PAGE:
Tiny Acts of Revenge


The blue and white pot glares disapprovingly at me from the mantle.  In death, in ashes, as in life, my mother has the power to make me feel inadequate.

“Bury me in the ground.  I don’t want to be burnt to a crisp and sit cooped up in some urn on a mantlepiece!”  She imagined herself marching steadfastly into the afterlife, intact and all limbs where they should be, hatted, gloved, and handbag slung over her left elbow.  She’s a fearsome woman, my mother.  Is.  Was.  No, is.  She’s still giving somebody gyp for not behaving the way she thinks they ought to.  Right now, that somebody feels like me.

“Just shush for a minute, Mother,” the words slip audibly out of my mouth before I realise.  I scan quickly around me to see if anyone has heard.  But there’s nobody to hear.  I’m alone.  As I’ve wanted for so long.

Through all the years of my childhood, she was there, nitpicking and fussing, sucking the fun out of every childish pursuit.  Everything was too dangerous, too boisterous, too uncouth.  Perhaps it was because she had had me so late in her own life, perhaps it was always within her nature.

I had thought my teenage years would give me more freedom, but she had been overprotective and suffocating.  She guarded my chastity and reputation with the fierceness of a watchdog.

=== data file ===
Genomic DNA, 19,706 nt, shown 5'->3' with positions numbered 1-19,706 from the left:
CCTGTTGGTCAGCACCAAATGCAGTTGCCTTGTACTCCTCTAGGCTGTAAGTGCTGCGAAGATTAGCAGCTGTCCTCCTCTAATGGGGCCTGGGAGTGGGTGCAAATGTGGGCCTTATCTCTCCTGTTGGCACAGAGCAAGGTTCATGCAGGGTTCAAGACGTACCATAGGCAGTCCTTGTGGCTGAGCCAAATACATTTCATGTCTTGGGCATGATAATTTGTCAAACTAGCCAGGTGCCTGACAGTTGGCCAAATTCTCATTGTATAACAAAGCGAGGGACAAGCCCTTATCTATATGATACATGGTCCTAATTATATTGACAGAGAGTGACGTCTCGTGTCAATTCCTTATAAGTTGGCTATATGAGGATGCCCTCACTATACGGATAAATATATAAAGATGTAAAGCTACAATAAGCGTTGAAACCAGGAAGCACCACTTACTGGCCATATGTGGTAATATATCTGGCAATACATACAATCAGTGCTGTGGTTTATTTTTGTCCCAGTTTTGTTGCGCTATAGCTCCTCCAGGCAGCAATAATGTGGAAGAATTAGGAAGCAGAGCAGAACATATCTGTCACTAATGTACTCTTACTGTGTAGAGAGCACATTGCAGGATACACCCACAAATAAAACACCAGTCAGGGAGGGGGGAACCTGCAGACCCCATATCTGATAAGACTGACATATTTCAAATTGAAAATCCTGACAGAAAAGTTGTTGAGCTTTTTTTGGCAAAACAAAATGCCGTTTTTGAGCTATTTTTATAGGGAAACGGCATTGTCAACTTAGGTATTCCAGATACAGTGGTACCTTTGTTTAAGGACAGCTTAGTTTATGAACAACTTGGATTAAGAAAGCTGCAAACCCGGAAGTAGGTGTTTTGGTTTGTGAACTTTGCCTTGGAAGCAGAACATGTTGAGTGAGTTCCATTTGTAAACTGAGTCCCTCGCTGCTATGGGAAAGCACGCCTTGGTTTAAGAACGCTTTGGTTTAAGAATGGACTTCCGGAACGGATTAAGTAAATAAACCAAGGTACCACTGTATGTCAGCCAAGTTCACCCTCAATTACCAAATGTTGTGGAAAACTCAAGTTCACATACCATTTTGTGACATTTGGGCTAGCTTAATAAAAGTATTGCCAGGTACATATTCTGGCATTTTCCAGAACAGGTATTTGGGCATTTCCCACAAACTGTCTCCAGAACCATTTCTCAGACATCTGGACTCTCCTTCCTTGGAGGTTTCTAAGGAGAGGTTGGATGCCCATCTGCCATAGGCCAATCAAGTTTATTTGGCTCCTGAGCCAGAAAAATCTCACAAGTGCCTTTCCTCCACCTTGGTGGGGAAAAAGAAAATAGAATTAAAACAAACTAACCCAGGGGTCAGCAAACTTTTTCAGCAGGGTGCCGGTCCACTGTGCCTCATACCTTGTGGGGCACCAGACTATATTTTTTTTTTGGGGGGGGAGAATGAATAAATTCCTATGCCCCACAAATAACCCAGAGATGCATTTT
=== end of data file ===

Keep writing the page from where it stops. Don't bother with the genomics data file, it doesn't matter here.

There was a brief respite of a year when I went to Canberra for training at work.  What a glorious year of freedom that was.  There were no grand acts of rebellion, but the banal decisions were enormous and wondrous break-aways from my cloistered life.

It all came to a thundering end when Father died.  I moved grudgingly, heel-draggingly back in with Mother, and we resumed our familiar pattern for another five years.  Five years of her galloping senility, and its accompanying foul tempers.  I redden as I remember my ever more intricate plots to do away with her, and hide the body.  I was never brave enough to carry them out, but they were a handsome substitute for delicious revenge.

No more “close the curtains or the furniture will fade!”, no more “that’s not how you make a cup of tea! Warm the pot, girl!”, no more “you’re not thinking of going outside dressed like that, are you?”.  Do your worst, Mother.  Shout your loudest.  I’m free at last.

I let out the breath I’ve been unconsciously holding, and twitch the curtains closed, blocking out the sun as it blazes into its afternoon shift.  I put the kettle on and open up the teapot, ready for the first swirl of hot water that’ll warm it before the tea goes in.  I pat Mother’s pot allowing a wry smile to form.  You’re not having it all your own way, Mother.

©Asha Rajan

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